Gamedev Grievances #34: Taking Up Arms… Literally

A long-standing “feature” of Ambience has been the somewhat embarrassing fact that, well… none of the characters seem to have arms.

Some armless action from an earlier build of Ambience.

This was primarily because I’ve never been great at pixel art, so approaching this from a purely artistic perspective would have made for a very big and very painful job. First, I’d have to making sprites for every character walking and attacking in eight directions – arms included. Then I’d have to give the player the ability to hold and swing weapons. The thought of making a set of animated sprites for every weapon in the game was terrifying, to say the least.

Mathematically, however, this isn’t too difficult to pull off. I’d already used some clever maths to animate a hand swinging a weapon, as well as a generic creature attack. But I hadn’t yet done the same for a complete arm – mostly due to laziness.

But evenrually, I decided that enough was enough. I was tired of trying to convince myself of the normality of inexplicable floating hands. So I rolled up my sleeves and got to work making some arms for my characters.

Arms for Programmers

I designed my characters’ arms to be relatively simple. They consisted of two “nodes”, a shoulder and a hand – basically two points which the arm had to go through. My “floating hands” engine already gave me the framework for the hand node – how it moved when rotating or swinging a weapon, and so on – so I duplicated this for the shoulder node and tweaked it slightly.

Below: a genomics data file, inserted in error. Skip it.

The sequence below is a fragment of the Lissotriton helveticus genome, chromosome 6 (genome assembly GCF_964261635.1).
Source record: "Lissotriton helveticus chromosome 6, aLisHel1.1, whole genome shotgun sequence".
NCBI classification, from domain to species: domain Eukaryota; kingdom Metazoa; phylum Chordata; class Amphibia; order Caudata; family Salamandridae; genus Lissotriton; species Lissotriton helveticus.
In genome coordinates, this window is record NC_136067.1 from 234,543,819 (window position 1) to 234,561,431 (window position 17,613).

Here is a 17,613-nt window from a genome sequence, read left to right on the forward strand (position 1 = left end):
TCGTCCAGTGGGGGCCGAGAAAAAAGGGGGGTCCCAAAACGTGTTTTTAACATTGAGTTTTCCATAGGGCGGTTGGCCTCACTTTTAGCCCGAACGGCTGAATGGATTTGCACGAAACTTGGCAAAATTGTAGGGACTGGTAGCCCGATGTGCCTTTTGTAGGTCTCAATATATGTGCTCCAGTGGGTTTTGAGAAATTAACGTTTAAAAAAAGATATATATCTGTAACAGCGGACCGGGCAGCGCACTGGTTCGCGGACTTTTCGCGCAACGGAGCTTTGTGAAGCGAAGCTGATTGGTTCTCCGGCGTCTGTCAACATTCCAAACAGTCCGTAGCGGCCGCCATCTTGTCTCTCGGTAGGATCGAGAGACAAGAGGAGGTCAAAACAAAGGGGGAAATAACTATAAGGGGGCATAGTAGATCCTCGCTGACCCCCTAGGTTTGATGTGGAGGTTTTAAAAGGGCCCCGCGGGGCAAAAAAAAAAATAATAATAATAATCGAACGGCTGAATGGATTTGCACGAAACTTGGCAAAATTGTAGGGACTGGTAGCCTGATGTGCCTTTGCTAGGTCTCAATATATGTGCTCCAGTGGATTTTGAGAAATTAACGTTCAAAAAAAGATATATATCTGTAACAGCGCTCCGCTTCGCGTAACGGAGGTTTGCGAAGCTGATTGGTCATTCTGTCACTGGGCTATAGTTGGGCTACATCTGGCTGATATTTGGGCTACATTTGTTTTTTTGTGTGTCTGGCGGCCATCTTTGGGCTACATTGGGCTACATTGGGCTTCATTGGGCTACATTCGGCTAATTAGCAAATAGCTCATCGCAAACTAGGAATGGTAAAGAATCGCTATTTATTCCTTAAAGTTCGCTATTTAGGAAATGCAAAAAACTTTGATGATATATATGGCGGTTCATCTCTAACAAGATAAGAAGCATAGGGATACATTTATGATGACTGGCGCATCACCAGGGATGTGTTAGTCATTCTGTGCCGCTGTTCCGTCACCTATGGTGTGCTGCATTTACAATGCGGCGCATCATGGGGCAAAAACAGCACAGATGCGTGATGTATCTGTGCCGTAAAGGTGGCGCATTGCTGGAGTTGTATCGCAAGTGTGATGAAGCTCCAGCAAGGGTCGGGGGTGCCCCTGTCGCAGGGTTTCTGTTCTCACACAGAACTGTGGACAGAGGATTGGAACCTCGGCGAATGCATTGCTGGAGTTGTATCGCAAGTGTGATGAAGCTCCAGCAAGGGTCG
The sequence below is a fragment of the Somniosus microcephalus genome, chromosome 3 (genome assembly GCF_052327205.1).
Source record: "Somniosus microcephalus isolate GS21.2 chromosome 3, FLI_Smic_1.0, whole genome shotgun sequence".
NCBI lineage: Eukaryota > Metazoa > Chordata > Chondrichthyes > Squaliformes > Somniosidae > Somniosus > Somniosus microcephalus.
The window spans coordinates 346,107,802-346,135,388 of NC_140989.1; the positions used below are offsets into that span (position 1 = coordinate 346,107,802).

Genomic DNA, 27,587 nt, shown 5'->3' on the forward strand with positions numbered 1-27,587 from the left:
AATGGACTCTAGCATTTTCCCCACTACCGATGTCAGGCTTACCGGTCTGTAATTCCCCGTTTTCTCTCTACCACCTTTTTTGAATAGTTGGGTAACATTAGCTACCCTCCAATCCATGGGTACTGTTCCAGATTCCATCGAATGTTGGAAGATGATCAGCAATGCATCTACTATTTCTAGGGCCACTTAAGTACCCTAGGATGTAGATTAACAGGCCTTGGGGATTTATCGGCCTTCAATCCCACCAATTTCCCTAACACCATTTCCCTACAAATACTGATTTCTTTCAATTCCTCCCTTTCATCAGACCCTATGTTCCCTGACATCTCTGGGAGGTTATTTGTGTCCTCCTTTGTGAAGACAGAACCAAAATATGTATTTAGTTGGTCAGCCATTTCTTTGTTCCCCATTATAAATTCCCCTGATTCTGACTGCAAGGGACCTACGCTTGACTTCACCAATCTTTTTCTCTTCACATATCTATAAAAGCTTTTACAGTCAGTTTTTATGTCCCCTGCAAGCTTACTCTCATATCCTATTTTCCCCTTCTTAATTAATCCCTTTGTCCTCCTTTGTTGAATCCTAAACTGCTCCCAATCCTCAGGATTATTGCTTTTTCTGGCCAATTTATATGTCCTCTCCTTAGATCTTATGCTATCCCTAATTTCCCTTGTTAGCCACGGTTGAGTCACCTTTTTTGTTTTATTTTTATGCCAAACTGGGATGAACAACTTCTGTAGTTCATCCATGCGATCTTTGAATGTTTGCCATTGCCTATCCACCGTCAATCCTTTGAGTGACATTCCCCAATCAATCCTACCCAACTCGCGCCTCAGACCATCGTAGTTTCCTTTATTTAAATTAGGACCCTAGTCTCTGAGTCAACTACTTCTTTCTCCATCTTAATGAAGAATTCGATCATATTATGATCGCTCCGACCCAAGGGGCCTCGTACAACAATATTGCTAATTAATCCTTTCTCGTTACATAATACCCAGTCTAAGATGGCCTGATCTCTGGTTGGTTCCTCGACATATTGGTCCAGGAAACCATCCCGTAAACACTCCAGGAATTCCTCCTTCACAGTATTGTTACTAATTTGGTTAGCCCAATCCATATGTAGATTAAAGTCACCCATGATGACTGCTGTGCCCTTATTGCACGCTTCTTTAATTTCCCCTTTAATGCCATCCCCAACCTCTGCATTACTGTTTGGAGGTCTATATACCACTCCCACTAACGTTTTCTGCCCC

Now each character had its own four nodes – two shoulder nodes and two hand nodes which moved with each character. So far, so good.

Then came the tricky part. I made up some quick generic arm sprites which were about the right length and shape, and – using a lot of trial and error – worked out how to rotate each arm sprite to always pass through the hand and shoulder nodes. The system I ended up with used the shoulder node as an immobile “pivot”, and rotated the arm sprite so that it always pointed from shoulder to hand.

It sounds simple (and it is, actually), but it was a bit tricky to implement in practice. One of the difficulties I faced was trying to get rid of unsightly, “sticking-out” pixels caused by very slight rotation of the arms in the resting position. (Rather than try and fix this using code, I ended up modifying the arm sprites slightly so slight rotation wouldn’t cause those sticking-out pixels.)

Note that sticking-out pixel on the player’s left arm.

While testing things out, I placed the player in a test room and moved his arms around in almost every imaginable way, just to check that everything looked okay. Which it did, in the end:

I’ve highlighted the hand and shoulder nodes in this one so you can see how this system works.

Considering that this was all done using code rather than actual sprites, I was fairly happy with the end result. Of course, I could have made it look much better by making some actual sprites for each arm, but as I mentioned before, that was a bit beyond my abilities. At least it’s better than having to put up with floating hands!

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